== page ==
Carnival of Natural Parenting -- Hobo Mama and Code Name: MamaVisit Hobo Mama and Code Name: Mama to find out how you can participate in the next Carnival of Natural Parenting!

Please take time to read the submissions by the other carnival participants:

Be Sociable, Share!

38 Comments

Filed under Food, Fun Family Learning, Living from Scratch, parenting

38 Responses to Grandma Rose’s Kitchen

  1. Pingback: Kids won’t eat salad? Try this one! | Mum in search

  2. Pingback: Our Kitchen is an Unschooling Classroom. - Child of the Nature Isle

  3. Pingback: Kid, Meet Food. Food, Kid. « What's Next?

  4. Pingback: Solids the second time around | Little Snowflakes

  5. Pingback: The Night My 7 Year Old Made Dinner | Breastfeeding Moms Unite

  6. Pingback: Montessori-Inspired Food Preparation for Preschoolers | LivingMontessoriNow.com

  7. Pingback: » Two Boys and Papa in the Kitchen: Recipe For Disaster? MudpieMama

  8. Pingback: Kids in the Kitchen: Finding the Right Tools | | Vibrant WanderingsVibrant Wanderings

  9. Pingback: Raising Little Chefs | Natural Parents Network

  10. Pingback: Kids in the Kitchen | Diary of a First Child

  11. Pingback: My Guiding Principles for Teaching my Child about Food | momgrooves.com

  12. Pingback: Recipe For a Great Relationship « Wild Parenting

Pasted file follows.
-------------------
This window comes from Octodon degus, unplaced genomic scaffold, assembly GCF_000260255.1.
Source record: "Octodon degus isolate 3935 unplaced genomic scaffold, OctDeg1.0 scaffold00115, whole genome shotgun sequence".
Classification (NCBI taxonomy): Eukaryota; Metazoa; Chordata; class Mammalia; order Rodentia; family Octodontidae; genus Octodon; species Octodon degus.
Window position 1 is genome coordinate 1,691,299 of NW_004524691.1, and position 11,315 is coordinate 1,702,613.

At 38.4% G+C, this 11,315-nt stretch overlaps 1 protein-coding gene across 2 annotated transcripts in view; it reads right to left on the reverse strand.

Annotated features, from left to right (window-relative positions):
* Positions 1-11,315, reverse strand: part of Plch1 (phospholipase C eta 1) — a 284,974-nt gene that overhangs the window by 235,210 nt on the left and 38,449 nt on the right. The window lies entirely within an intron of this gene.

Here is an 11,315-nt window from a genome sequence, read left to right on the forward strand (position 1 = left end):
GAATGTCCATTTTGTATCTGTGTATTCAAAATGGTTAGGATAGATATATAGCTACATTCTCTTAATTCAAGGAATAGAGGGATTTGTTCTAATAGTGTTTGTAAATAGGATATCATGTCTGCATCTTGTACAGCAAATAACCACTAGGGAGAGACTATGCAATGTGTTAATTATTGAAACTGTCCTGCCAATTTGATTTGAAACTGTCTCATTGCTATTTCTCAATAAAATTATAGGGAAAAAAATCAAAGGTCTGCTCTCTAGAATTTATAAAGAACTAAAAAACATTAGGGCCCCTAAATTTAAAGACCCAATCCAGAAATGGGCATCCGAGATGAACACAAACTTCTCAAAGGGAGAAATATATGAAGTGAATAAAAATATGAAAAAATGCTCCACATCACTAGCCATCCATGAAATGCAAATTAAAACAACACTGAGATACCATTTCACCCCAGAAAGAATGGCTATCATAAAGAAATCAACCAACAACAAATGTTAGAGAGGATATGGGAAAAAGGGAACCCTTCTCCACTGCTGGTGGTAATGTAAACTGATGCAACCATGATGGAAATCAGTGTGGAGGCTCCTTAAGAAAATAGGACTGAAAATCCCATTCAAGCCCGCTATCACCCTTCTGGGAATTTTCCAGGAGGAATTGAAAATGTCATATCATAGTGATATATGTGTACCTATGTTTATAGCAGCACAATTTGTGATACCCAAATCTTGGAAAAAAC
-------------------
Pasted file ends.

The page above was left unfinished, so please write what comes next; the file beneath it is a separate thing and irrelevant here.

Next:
13. That is so touching and absolutely beautiful! I want to be like that, too, now. My grandma was the sweetest and a marvelous cook. I used to love to help her, and she was so patient with me.

  14. Pingback: learning to eat » learnermummy.com

  15. Oh Abbie – I love the memories you’ve shared with us! Some of my own fondest memories of being with my grandma are in the kitchen – sharing late night root beer floats, helping her make a cherry crumble, watching her stir something on the stove. What a wonderful way to approach this topic :)

  16. Pingback: Kids in the Kitchen: 6 tips plus a recipe! « Intrepid Murmurings

  17. Pingback: 5 Ways to Enhance Your Baby or Young Toddler’s Relationship with Food - I Thought I Knew Mama

  18. Pingback: A 4-year-old’s smoothie recipe | GROW WITH GRACES

  19. Greetings from Malaysia! Hopping in from the carnival!

    What a sweet loving post! That brought back memories of my grandma (she passed away in 2004 aged 89) and she was a great cook! I miss her cooking!

    ~ Jenny ( http://www.imafulltimemummy.com/ )

  20. Pingback: Kids in the Kitchen - teaching healthy food choices |

  21. Oh, you almost made me cry! (The pregnancy hormones might be helping with that, too.)

    At my “Granny on the Hill’s” house in Arkansas (out of state, so we didn’t spend a lot of time there), I played with an old stuffed vinyl dog and she had a box of ceramic tiles that were SO great for play in the floor. We liked to set them up like dominoes in rows and knock them down. Strangely, when she passed I felt like I was mourning her home more than her. I hope that doesn’t sound awful.

  22. Pingback: Hybrid Rasta Mama: 10 Ways Tiny Helps in the Kitchen

  23. Ah! What beautiful warm memories, what nourishment your lovely Granma must have provided you with physically and emotionally. Those early food memories are so important aren’t they…I loved coming home from long cold winter walks with my dad to the warm glow of my mother’s kithchen bursting with bakewell tarts and rock buns….